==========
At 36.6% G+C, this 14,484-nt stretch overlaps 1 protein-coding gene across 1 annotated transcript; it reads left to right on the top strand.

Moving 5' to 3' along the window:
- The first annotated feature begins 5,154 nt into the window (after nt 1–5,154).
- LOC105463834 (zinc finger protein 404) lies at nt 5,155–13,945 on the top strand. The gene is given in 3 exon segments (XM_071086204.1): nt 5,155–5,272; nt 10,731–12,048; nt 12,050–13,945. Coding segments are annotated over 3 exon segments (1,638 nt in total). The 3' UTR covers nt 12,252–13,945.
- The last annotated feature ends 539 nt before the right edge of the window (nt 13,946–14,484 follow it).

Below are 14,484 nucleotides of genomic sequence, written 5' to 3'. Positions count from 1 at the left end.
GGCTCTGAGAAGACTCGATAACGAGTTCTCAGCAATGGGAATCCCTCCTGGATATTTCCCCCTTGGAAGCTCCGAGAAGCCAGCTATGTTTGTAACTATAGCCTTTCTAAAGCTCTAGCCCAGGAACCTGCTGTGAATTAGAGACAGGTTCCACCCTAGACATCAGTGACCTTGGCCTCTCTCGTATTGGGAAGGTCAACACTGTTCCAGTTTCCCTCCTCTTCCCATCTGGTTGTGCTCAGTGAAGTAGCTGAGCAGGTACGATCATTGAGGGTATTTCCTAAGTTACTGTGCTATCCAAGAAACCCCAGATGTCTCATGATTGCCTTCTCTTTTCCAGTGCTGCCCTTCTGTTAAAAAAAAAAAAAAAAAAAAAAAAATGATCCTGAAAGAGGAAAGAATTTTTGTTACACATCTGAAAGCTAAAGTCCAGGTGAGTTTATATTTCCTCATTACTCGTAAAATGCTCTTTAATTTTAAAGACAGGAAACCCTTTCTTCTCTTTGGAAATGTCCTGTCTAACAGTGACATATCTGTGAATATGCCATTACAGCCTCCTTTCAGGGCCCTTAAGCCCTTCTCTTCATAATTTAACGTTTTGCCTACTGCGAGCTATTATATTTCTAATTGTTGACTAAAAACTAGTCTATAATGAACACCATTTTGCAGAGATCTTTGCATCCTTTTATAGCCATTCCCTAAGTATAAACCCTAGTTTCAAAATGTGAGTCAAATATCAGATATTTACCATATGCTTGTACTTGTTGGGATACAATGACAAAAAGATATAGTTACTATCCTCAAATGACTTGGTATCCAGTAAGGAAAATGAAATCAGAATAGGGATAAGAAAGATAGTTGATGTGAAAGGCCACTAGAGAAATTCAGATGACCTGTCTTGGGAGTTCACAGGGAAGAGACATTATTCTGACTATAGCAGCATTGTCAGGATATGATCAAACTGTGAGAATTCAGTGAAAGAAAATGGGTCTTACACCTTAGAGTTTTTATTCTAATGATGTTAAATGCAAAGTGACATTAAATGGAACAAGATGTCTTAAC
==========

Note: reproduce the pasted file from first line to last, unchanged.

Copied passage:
At 36.6% G+C, this 14,484-nt stretch overlaps 1 protein-coding gene across 1 annotated transcript; it reads left to right on the top strand.

Moving 5' to 3' along the window:
- The first annotated feature begins 5,154 nt into the window (after nt 1–5,154).
- LOC105463834 (zinc finger protein 404) lies at nt 5,155–13,945 on the top strand. The gene is given in 3 exon segments (XM_071086204.1): nt 5,155–5,272; nt 10,731–12,048; nt 12,050–13,945. Coding segments are annotated over 3 exon segments (1,638 nt in total). The 3' UTR covers nt 12,252–13,945.
- The last annotated feature ends 539 nt before the right edge of the window (nt 13,946–14,484 follow it).

Below are 14,484 nucleotides of genomic sequence, written 5' to 3'. Positions count from 1 at the left end.
GGCTCTGAGAAGACTCGATAACGAGTTCTCAGCAATGGGAATCCCTCCTGGATATTTCCCCCTTGGAAGCTCCGAGAAGCCAGCTATGTTTGTAACTATAGCCTTTCTAAAGCTCTAGCCCAGGAACCTGCTGTGAATTAGAGACAGGTTCCACCCTAGACATCAGTGACCTTGGCCTCTCTCGTATTGGGAAGGTCAACACTGTTCCAGTTTCCCTCCTCTTCCCATCTGGTTGTGCTCAGTGAAGTAGCTGAGCAGGTACGATCATTGAGGGTATTTCCTAAGTTACTGTGCTATCCAAGAAACCCCAGATGTCTCATGATTGCCTTCTCTTTTCCAGTGCTGCCCTTCTGTTAAAAAAAAAAAAAAAAAAAAAAAAATGATCCTGAAAGAGGAAAGAATTTTTGTTACACATCTGAAAGCTAAAGTCCAGGTGAGTTTATATTTCCTCATTACTCGTAAAATGCTCTTTAATTTTAAAGACAGGAAACCCTTTCTTCTCTTTGGAAATGTCCTGTCTAACAGTGACATATCTGTGAATATGCCATTACAGCCTCCTTTCAGGGCCCTTAAGCCCTTCTCTTCATAATTTAACGTTTTGCCTACTGCGAGCTATTATATTTCTAATTGTTGACTAAAAACTAGTCTATAATGAACACCATTTTGCAGAGATCTTTGCATCCTTTTATAGCCATTCCCTAAGTATAAACCCTAGTTTCAAAATGTGAGTCAAATATCAGATATTTACCATATGCTTGTACTTGTTGGGATACAATGACAAAAAGATATAGTTACTATCCTCAAATGACTTGGTATCCAGTAAGGAAAATGAAATCAGAATAGGGATAAGAAAGATAGTTGATGTGAAAGGCCACTAGAGAAATTCAGATGACCTGTCTTGGGAGTTCACAGGGAAGAGACATTATTCTGACTATAGCAGCATTGTCAGGATATGATCAAACTGTGAGAATTCAGTGAAAGAAAATGGGTCTTACACCTTAGAGTTTTTATTCTAATGATGTTAAATGCAAAGTGACATTAAATGGAACAAGATGTCTTAAC